Asian markets mingled amid strong economic data and inflation fears | Economy and business


Optimism remains dampened by concerns about inflation, which has soared this year due to a pick-up in demand.

Asian markets were mixed on Monday, as long-term concerns about inflation offset economic data from the United States and China, while tourism-related companies rebounded from optimism about the global reopening after Pfizer said its pill to treat COVID-19 was very effective.

Wall Street’s top three indexes set records last week after figures showed more than half a million new jobs were created in the United States last month, and hiring rebounded as new infections fell across the country. . The figures for the previous two months were also revised upwards.

The news provided new evidence that the world’s leading economy is well on the way to recovery as life slowly returns to something close to normal.

But optimism continues to be held back by concerns about inflation, which has skyrocketed this year due to a rebound in demand, a spike in energy prices and supply chain tangles, forcing central banks around the world to start rolling back their massive pandemic. support measures of the era.

“Inflation is the main headwind right now,” Envestnet’s Dana D’Auria told Bloomberg Television.

US President Joe Biden’s $ 1.2 trillion infrastructure package has added to concerns about inflation [File: Evelyn Hockstein/Reuters]

Adding to inflation expectations is Joe Biden’s $ 1.2 trillion infrastructure bill that finally passed through Congress on Friday, giving the president a much-needed boost in his plan to push for big spending measures. to support the economy.

Yet another proposal to invest another $ 1.9 trillion in social and environmental programs continues to languish.

The US jobs report was followed on Sunday by China saying that exports had soared 27.1 percent better than expected in October as factories maintained the flow of goods despite cuts. of energy in recent months caused by emission reduction targets, the increase in the price of coal and supply. problems.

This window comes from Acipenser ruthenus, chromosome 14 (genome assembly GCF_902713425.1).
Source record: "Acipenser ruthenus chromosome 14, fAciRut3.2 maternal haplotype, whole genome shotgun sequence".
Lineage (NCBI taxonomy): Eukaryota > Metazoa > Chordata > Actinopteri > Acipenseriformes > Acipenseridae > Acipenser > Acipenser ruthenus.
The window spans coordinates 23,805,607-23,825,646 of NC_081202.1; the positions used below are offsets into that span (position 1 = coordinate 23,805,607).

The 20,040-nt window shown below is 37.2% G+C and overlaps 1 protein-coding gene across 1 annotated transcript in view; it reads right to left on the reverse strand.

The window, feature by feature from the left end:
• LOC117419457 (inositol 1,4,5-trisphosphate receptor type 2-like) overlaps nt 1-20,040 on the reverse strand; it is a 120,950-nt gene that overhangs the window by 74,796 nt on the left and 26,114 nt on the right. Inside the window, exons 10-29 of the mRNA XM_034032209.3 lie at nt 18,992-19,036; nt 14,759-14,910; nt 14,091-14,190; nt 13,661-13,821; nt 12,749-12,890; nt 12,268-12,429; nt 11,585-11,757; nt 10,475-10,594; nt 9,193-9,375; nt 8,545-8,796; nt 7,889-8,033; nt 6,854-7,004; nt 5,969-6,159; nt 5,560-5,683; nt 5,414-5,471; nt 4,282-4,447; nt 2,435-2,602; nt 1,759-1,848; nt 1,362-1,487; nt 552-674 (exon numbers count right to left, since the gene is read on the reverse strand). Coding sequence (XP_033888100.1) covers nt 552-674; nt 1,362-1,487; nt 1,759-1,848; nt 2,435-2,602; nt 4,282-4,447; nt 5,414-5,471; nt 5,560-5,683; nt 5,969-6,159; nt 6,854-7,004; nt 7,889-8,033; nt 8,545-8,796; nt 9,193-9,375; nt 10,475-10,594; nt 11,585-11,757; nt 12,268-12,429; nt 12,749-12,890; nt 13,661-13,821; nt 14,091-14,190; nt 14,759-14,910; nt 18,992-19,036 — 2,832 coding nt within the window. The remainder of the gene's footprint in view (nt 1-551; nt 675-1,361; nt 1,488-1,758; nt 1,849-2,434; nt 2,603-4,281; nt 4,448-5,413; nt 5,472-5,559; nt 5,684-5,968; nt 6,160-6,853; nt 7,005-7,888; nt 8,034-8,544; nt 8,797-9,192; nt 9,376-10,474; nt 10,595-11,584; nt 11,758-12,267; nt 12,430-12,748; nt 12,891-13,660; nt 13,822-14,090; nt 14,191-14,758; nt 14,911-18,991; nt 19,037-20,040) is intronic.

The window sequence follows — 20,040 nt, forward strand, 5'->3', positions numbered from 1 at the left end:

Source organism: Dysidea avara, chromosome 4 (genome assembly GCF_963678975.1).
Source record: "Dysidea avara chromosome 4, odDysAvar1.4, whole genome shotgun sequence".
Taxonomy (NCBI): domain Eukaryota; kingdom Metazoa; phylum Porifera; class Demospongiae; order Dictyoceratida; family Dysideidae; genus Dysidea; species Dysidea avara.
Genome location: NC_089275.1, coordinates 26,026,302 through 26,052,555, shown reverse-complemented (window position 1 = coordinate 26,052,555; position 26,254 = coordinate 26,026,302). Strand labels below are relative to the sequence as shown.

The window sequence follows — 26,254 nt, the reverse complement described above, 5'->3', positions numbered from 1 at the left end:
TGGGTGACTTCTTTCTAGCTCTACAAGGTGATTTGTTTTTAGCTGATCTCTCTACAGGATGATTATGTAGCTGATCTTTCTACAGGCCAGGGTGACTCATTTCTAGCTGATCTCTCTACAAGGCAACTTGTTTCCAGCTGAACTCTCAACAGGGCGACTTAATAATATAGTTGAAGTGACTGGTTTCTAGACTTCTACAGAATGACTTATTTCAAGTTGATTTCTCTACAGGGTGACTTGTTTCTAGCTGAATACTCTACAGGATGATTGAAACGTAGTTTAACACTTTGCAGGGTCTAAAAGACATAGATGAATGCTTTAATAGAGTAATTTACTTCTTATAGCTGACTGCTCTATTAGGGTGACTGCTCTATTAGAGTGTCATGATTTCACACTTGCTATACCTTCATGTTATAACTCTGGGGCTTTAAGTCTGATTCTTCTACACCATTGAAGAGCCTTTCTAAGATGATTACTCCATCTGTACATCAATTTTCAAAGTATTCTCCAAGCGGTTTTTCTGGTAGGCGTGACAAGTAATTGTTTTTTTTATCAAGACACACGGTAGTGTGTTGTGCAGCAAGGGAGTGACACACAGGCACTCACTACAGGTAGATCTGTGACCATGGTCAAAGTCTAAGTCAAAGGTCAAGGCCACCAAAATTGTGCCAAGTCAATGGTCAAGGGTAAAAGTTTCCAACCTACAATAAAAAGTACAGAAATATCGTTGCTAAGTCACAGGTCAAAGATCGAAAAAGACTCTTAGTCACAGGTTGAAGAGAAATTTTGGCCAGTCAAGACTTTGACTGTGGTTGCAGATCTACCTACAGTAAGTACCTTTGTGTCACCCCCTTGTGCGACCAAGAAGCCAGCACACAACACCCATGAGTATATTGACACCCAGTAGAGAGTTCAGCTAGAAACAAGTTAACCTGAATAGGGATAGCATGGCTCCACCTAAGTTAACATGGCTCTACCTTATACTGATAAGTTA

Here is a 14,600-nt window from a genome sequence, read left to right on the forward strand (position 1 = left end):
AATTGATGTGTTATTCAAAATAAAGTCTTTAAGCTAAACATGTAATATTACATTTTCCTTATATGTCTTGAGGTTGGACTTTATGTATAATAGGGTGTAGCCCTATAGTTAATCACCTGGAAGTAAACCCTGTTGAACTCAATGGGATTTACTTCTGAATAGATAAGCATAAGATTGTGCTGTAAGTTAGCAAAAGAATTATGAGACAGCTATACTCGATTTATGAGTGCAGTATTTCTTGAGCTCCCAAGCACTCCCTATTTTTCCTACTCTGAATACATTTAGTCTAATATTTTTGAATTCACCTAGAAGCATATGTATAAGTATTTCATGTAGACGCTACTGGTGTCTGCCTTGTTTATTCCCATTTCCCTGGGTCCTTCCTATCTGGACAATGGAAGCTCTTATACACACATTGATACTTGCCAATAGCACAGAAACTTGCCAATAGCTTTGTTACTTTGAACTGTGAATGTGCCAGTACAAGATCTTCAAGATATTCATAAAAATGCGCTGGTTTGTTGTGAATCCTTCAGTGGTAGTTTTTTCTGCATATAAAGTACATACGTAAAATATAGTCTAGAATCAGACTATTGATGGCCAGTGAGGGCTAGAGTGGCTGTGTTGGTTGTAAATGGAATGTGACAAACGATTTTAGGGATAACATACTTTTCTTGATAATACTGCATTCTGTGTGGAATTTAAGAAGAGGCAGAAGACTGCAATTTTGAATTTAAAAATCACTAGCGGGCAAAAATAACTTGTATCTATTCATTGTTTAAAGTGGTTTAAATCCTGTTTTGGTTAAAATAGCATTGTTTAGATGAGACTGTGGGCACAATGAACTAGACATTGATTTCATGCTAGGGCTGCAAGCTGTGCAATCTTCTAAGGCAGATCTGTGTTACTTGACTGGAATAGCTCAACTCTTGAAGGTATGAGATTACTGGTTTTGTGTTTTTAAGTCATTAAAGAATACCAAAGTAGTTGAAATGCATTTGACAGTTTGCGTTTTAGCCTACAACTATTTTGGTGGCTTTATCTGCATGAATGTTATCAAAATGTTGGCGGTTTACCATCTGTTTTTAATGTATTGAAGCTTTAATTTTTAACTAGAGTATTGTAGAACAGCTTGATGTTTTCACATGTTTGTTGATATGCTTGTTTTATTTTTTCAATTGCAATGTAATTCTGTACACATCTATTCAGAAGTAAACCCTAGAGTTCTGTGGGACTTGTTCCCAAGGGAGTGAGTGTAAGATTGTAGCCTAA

Traders are keeping an eye on Beijing as the Communist Party holds a pivotal meeting this week in which leader Xi Jinping is likely to tighten his grip on power as he seeks to tighten the government’s grip on the economy.

Xi’s “common prosperity” push to redistribute wealth has seen authorities clamp down on a variety of industries, particularly technology companies, which have rocked markets in recent months.

Tourism-focused businesses surged after Pfizer said Friday that a clinical trial of its COVID-19 pill had shown it to be 89 percent effective, adding that it was a big step out of the pandemic. . Pfizer’s is the second anti-COVID pill after Merck’s.

Scott gottliebPfizer board member Scott Gottlieb predicted that the pandemic could end in the US in January. [File: Eduardo Munoz/Reuters]

Meanwhile, Pfizer board member and former Food and Drug Administration chief Scott Gottlieb told CNBC’s Squawk Box that the pandemic could end in the United States in January.

News of the treatment raised hopes that more countries could soon reopen to foreign travelers, sending airlines skyrocketing.

Increased demand

China Airlines and Air China amassed more than 10 percent each, while Japan Airlines and Hong Kong’s Cathay Pacific rose about 5 percent.

Macau-based casinos also enjoyed strong buying with Sands China skyrocketing 9 percent, with MGM China and Galaxy Entertainment more than 6 percent.

Oil extended Friday’s rally after OPEC and other major producers declined to listen to calls from Biden last week to increase production to meet a surge in demand, while US officials are considering releasing some of the oil. strategic supplies of the country to moderate gasoline prices.


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